ABA Therapy requires a different way of thinking
When working with children and adults with autism and varying disabilities it is important to retrain your brain. Inflection, body language, words, and other natural means of expression are often not deciphered or completely missed with autism. If one way doesn’t work, look for other tactics. Sometimes you must step outside the box. When we adapt and find what works for our children instead of a one size fits all mentality, we have already slayed one of our biggest dragons within ABA parent training. We are not all the same therefore no one should be required to think the same!
In parent training it is important to understand that we teach differently. ABA uses a real-world application, assessing and observing people’s interactions with their environments. This teaching breaks down tasks and demands into smaller more comprehensible steps; two of these strategies are discrete trial training (DTT), and Naturalistic Teaching. According to research a blend of these two strategies is most effective. In a nutshell DTT is a method of teaching that breaks down skills into smaller steps to help ensure understanding. Naturalistic teaching is used to promote generalization which means that once the skill is learned that skill is transferred out into the world and in natural settings. These strategies will be discussed further in depth at a later time.
Within the world of ABA we respond to behavior differently; we break it down into what we call the ABC’s. ‘A’ stands for antecedent which refers to what happened right before the behavior that may have caused the behavior to take place. When thinking about the A in ABC think of When, Where, Who, and What. The next part is the ‘B’, which stands for behavior. What does the behavior look like? When describing behavior, we want to use observable and measurable terms so that someone who may not know the child will be able to visualize the behavior as if they were present. Behavior Analysts use numerous methods of measuring behaviors which are defined in the Behavior Intervention Plan. The C stands for consequence; this means what happened after the behavior or as a result of the behavior. Example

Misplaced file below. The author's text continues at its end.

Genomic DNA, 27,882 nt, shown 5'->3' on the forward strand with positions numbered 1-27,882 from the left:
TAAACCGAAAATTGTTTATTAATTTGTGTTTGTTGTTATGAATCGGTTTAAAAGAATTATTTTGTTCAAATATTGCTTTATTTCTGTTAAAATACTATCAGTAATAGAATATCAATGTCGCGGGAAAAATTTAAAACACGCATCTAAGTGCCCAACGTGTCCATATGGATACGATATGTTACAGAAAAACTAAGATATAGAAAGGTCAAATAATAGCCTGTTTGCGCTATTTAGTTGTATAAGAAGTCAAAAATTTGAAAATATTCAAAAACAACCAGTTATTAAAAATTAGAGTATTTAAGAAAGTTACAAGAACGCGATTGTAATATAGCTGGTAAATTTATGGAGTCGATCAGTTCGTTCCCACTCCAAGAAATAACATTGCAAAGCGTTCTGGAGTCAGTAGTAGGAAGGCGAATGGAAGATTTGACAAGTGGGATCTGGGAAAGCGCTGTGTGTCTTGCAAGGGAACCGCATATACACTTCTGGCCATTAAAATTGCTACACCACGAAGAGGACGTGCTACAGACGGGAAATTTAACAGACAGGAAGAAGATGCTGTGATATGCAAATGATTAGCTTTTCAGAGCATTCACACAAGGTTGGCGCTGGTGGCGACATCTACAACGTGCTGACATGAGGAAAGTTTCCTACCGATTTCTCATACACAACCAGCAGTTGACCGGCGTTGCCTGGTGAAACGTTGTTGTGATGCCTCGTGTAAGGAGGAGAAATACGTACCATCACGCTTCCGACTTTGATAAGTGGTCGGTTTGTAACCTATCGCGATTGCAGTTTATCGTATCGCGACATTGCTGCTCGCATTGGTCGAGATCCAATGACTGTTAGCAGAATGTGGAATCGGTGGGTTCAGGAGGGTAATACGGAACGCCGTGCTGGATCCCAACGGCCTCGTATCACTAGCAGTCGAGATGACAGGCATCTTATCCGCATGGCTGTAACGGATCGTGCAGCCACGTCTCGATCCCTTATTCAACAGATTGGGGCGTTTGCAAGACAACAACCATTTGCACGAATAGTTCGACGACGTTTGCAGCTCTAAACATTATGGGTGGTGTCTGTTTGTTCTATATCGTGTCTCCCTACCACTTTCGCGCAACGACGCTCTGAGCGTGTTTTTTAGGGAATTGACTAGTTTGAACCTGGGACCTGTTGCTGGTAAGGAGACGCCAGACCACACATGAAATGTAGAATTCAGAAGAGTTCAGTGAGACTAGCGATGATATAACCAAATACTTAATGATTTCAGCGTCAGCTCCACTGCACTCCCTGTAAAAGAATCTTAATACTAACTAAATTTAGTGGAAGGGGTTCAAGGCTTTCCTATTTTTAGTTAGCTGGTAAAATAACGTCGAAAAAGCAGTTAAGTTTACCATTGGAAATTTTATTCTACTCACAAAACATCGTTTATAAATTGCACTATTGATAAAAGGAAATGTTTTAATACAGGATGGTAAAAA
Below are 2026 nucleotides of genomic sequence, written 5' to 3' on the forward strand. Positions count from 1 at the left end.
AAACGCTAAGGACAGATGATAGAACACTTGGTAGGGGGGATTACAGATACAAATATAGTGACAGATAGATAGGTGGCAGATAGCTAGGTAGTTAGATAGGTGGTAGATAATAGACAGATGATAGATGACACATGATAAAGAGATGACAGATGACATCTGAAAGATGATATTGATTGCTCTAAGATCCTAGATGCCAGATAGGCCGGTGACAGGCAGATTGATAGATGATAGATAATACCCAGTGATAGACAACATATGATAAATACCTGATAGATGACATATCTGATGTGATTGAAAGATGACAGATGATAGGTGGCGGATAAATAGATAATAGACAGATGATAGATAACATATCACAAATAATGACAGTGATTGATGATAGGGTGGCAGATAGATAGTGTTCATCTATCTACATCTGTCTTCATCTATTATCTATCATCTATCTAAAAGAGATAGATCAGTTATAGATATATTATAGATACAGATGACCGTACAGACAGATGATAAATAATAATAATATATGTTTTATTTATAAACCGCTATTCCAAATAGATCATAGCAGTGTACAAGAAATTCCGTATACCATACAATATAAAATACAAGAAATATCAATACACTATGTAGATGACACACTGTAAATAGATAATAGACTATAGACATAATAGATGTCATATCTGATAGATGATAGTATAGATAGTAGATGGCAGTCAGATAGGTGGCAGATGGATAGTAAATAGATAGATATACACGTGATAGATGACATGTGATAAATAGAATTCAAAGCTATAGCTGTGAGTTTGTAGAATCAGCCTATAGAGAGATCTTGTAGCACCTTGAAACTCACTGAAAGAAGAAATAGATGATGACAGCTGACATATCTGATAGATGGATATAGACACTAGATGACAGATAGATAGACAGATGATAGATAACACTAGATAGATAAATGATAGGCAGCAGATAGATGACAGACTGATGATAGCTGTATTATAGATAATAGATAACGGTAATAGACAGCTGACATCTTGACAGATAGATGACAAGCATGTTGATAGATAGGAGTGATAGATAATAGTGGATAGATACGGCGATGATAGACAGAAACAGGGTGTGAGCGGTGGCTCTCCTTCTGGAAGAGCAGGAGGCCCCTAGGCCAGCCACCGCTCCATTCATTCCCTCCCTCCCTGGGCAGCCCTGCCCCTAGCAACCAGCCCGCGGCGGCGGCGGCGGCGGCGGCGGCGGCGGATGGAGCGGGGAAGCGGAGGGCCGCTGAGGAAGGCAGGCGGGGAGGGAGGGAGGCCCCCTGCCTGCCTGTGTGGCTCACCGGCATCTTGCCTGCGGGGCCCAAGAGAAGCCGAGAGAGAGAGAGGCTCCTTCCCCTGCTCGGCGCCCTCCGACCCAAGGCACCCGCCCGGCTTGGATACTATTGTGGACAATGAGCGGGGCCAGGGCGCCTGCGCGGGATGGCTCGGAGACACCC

ABC charts are used quite frequently throughout ABA to document and organize behaviors to help the ABA team understand the behavior and develop more efficient plans and interventions for these behaviors.
Throughout the world of ABA you will hear a lot about following through with demands and tasks. ABA teaches children and adults new skills constantly, as well as replacing undesirable behaviors. When using follow through, think of this example amongst many; You ask Johnny to put on his socks and Johnny starts to yell “No” or “I don’t want to”. With an example such as this we teach and expect follow through, meaning that we will stick to our verbal demand and have Johnny put his socks on. We might wait him out, help him with prompting, use modeling (i.e. you putting on your socks), etc. One of the most important parts of ABA is following through with your demands at all times whether it’s a verbal direction, new skill, or decreasing unwanted behavior. We may need to prompt and help when we make these requests/demands, but our goal is to fade these prompts and encourage independence.
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Bailey, J & Burch, M. (2011). Ethics for Behavior Analysts, Second Expanded Edition. New York, New York: Taylor & Francis Group.
Cosgrave, G. (n.d.). Positive Reinforcement. Retrieved January 08, 2018, from http://www.educateautism.com/behavioural-principles/positive-reinforcement.html